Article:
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#13
Mike H

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There is a line between discussing general bad experiences with clients, and specific cases - some of which may be more appropriate to discuss off the list. Every job is different, even when working with a longterm client, and that dynamic experience may not be representative of the larger relationship. If a potential employer is guilty of chronic late or non-payment, or regularly misrepresents what may be expected to complete the tasks - that is a valuable piece of information. If mis-communication between individual project managers and freelancers makes a particular job difficult, that is also valuable information. But not necesesarily helpful for either party to post in a very public forum.

I doubt ESRI Doc meant to slam anyone, he simply states "if you value your expertise and time", which I interpret as, perhaps, in this case, the freelancer felt they put too much time into a project and didn't agree with workflow or design issues. Many freelancers are too advanced as creative, efficient designers to integrate well into what may be very basic, routine/repetitive freelance cart work. Conversely, many younger freelancers find themselves in over their heads on jobs that do require a fair amount of creative decision making, and they may not have the experience to make those calls. Or, even if they make good decisions, the client doesn't agree with them.

Freelance is tricky business, which is why the word-of-mouth relationships seem to stand the test of time, while new client relationships - regardless of experience levels - often become difficult. About half of my freelance work runs into personality or design issues that aren't really anyone's fault - but need to be handled in a way that keeps both parties reasonably content, and we build on that base of knowledge for future work. "Remember what happenned last time..." is a good foundation to start a second freelance job - much better than the traditional first time agreement of "Yup, I can do that for you"... and upon delivery the client responds "Uhh, that's not what I had in mind..."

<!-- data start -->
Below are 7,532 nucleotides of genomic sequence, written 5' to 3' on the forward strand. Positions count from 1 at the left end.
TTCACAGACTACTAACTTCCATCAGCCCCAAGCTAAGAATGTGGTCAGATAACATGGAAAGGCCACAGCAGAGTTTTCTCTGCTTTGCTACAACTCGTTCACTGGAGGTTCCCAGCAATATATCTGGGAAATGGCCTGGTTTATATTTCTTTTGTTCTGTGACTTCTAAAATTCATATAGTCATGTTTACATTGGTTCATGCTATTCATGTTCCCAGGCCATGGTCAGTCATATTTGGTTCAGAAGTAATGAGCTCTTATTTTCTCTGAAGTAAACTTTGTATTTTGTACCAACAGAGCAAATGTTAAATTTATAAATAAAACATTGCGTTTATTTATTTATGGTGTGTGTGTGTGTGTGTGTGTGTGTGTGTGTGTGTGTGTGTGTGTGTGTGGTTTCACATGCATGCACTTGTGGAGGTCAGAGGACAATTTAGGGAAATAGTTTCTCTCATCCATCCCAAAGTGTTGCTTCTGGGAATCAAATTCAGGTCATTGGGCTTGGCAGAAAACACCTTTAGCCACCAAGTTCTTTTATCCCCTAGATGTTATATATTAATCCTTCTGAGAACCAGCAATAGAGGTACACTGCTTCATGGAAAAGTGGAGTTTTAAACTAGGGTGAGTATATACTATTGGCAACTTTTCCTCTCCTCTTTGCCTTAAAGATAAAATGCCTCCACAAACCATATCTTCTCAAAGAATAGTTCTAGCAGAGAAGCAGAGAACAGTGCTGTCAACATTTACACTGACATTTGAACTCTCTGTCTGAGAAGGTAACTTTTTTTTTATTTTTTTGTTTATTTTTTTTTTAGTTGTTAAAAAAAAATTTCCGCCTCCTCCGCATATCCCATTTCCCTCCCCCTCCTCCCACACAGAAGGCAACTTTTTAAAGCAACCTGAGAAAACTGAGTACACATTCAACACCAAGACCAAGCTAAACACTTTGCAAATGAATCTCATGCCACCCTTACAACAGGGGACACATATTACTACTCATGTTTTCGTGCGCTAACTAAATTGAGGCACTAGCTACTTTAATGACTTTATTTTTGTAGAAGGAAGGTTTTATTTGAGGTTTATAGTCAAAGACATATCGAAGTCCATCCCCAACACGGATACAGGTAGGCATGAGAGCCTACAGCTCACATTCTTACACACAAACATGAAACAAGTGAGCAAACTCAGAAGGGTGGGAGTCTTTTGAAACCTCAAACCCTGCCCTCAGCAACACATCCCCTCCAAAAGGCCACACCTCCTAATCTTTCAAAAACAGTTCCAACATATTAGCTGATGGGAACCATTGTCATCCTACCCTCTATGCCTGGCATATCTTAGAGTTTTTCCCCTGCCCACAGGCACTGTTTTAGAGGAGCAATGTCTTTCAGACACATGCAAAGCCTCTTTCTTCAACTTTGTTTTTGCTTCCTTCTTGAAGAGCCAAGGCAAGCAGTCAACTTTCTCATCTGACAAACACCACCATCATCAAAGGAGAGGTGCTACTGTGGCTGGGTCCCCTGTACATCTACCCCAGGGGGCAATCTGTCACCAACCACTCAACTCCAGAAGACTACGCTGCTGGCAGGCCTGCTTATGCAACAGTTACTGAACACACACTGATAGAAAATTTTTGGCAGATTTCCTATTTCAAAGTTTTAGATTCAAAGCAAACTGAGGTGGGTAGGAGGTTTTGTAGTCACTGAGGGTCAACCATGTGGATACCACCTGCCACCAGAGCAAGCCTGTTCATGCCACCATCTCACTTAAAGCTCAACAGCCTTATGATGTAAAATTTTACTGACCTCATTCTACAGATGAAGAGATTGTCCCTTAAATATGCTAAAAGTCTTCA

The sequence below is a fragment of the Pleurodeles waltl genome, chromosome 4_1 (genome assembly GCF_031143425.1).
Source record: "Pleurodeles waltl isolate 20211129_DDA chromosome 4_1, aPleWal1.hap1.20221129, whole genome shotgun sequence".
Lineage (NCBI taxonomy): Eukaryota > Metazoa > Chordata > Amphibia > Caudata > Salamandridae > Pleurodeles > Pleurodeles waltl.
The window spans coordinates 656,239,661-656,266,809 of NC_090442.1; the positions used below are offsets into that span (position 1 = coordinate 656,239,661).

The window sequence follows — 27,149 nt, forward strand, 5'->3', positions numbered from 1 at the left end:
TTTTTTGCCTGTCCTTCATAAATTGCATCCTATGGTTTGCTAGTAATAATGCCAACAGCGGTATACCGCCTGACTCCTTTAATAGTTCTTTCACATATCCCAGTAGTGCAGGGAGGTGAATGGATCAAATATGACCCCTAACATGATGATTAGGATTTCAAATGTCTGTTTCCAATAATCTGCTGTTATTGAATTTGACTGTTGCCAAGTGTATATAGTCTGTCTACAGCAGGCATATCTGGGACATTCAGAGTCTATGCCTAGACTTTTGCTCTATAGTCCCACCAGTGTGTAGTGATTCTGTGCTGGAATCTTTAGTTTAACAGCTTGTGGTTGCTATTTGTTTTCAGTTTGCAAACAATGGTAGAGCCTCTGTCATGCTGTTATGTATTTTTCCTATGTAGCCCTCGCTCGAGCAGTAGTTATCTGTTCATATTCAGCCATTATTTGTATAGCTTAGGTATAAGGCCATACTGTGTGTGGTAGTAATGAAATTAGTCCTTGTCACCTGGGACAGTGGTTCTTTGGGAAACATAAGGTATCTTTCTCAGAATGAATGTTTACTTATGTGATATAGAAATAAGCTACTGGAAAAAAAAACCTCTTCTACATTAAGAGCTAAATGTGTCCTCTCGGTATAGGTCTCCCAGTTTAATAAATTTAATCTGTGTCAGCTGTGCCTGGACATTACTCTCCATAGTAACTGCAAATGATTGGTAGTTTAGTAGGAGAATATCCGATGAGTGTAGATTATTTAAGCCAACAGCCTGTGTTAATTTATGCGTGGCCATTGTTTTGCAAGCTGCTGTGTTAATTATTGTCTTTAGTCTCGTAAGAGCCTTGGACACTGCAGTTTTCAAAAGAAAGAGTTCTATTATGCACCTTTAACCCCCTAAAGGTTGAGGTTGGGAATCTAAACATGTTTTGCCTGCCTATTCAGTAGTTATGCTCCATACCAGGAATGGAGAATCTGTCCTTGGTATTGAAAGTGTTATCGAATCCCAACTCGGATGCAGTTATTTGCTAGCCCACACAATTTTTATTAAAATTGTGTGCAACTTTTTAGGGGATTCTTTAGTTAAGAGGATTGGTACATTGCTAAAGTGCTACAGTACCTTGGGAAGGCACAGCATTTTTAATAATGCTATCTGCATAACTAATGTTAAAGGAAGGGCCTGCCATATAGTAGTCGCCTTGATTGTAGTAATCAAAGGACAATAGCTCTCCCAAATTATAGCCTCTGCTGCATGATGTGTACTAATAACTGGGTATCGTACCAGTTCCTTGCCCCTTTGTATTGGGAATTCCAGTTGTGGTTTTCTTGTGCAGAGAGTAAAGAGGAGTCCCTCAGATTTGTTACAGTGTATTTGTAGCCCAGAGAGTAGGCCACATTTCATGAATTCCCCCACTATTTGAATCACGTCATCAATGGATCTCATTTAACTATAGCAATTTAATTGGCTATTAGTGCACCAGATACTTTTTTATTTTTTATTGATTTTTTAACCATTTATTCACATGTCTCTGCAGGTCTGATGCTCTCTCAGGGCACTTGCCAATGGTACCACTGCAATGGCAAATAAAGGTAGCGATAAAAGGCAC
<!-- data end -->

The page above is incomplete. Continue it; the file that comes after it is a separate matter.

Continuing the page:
We can share information about the trials and tribulations of freelance without naming names of business relationships gone bad.

m.
Michael Hermann
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#14
Kartograph

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Micheal, I understand your points. But general discussion is not what happened. It was a general statement, which you can only speculate on what it meant.

if you value your expertise and time


Can really mean anything.

which I interpret as


Is as good as any other interpretation.
It would be only fair to elaborate more on what shortcomings "Maps.Com" is supposed to have. Even general statements like:

"bad pay / no pay"

would be more helpful than:

"Stay away from them."

#15
Derek Tonn

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I think that if you value your expertise and time, you will stay away from them.


Yes, I am absolutely NOT trying to make a mountain out of a mole hill. However, the above quote is a VERY harsh statement towards the Maps.com service....and if someone is going to make a statement like that, I would strongly prefer that they back it up with substantive "evidence". Then Bryan at least has a chance to either:

A. Provide a rebuttal, or
B. Acknowledge the previous problem, as well as what has been done to rectify the situation.

I can't speak for others, but someone out there makes a statement like that about any potential partner/client/employer etc. and it makes me take pause and tread a LOT more cautiously in any discussions with anyone on the receiving end of such a statement. On the flip side, if someone made a statement like that about my company's services, I would want the chance to defend myself and/or tell my side of the story. ;)

Just a few additional thoughts on this warm, humid Friday evening here in Minnesota...
Derek Tonn
Founder and CEO
mapformation, LLC

datonn@mapformation.com